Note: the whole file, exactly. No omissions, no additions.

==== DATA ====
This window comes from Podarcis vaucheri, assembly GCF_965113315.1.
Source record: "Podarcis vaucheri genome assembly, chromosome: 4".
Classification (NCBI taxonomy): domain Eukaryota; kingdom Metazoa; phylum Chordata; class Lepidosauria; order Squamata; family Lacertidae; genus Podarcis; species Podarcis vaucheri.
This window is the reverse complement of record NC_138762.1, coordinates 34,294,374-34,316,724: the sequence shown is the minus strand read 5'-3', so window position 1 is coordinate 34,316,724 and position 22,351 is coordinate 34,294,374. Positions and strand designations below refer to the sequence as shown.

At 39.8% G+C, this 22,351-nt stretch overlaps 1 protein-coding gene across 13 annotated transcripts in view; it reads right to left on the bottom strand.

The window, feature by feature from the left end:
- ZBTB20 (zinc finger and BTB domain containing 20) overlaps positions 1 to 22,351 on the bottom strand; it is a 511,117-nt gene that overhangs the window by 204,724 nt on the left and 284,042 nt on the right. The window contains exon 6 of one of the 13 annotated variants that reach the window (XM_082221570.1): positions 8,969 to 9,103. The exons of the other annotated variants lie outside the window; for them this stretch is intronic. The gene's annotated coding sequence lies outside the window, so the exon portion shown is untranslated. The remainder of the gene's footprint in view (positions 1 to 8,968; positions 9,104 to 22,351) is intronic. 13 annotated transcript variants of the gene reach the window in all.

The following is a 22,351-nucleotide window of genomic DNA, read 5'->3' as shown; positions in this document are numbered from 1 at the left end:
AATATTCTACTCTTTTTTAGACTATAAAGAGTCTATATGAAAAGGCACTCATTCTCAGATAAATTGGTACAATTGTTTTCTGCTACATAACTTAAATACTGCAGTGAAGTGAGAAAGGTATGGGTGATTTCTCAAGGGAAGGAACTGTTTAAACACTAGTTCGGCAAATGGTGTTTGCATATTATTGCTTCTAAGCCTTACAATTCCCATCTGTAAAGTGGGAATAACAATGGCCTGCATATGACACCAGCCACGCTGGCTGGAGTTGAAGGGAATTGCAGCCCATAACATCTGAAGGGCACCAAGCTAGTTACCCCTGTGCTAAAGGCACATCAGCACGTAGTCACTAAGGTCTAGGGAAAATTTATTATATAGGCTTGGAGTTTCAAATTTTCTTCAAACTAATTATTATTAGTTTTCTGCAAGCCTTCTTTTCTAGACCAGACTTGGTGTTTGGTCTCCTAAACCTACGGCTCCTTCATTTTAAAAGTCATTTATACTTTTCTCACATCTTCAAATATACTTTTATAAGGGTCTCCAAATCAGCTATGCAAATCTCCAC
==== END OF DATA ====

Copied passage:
This window comes from Podarcis vaucheri, assembly GCF_965113315.1.
Source record: "Podarcis vaucheri genome assembly, chromosome: 4".
Classification (NCBI taxonomy): domain Eukaryota; kingdom Metazoa; phylum Chordata; class Lepidosauria; order Squamata; family Lacertidae; genus Podarcis; species Podarcis vaucheri.
This window is the reverse complement of record NC_138762.1, coordinates 34,294,374-34,316,724: the sequence shown is the minus strand read 5'-3', so window position 1 is coordinate 34,316,724 and position 22,351 is coordinate 34,294,374. Positions and strand designations below refer to the sequence as shown.

At 39.8% G+C, this 22,351-nt stretch overlaps 1 protein-coding gene across 13 annotated transcripts in view; it reads right to left on the bottom strand.

The window, feature by feature from the left end:
- ZBTB20 (zinc finger and BTB domain containing 20) overlaps positions 1 to 22,351 on the bottom strand; it is a 511,117-nt gene that overhangs the window by 204,724 nt on the left and 284,042 nt on the right. The window contains exon 6 of one of the 13 annotated variants that reach the window (XM_082221570.1): positions 8,969 to 9,103. The exons of the other annotated variants lie outside the window; for them this stretch is intronic. The gene's annotated coding sequence lies outside the window, so the exon portion shown is untranslated. The remainder of the gene's footprint in view (positions 1 to 8,968; positions 9,104 to 22,351) is intronic. 13 annotated transcript variants of the gene reach the window in all.

The following is a 22,351-nucleotide window of genomic DNA, read 5'->3' as shown; positions in this document are numbered from 1 at the left end:
AATATTCTACTCTTTTTTAGACTATAAAGAGTCTATATGAAAAGGCACTCATTCTCAGATAAATTGGTACAATTGTTTTCTGCTACATAACTTAAATACTGCAGTGAAGTGAGAAAGGTATGGGTGATTTCTCAAGGGAAGGAACTGTTTAAACACTAGTTCGGCAAATGGTGTTTGCATATTATTGCTTCTAAGCCTTACAATTCCCATCTGTAAAGTGGGAATAACAATGGCCTGCATATGACACCAGCCACGCTGGCTGGAGTTGAAGGGAATTGCAGCCCATAACATCTGAAGGGCACCAAGCTAGTTACCCCTGTGCTAAAGGCACATCAGCACGTAGTCACTAAGGTCTAGGGAAAATTTATTATATAGGCTTGGAGTTTCAAATTTTCTTCAAACTAATTATTATTAGTTTTCTGCAAGCCTTCTTTTCTAGACCAGACTTGGTGTTTGGTCTCCTAAACCTACGGCTCCTTCATTTTAAAAGTCATTTATACTTTTCTCACATCTTCAAATATACTTTTATAAGGGTCTCCAAATCAGCTATGCAAATCTCCAC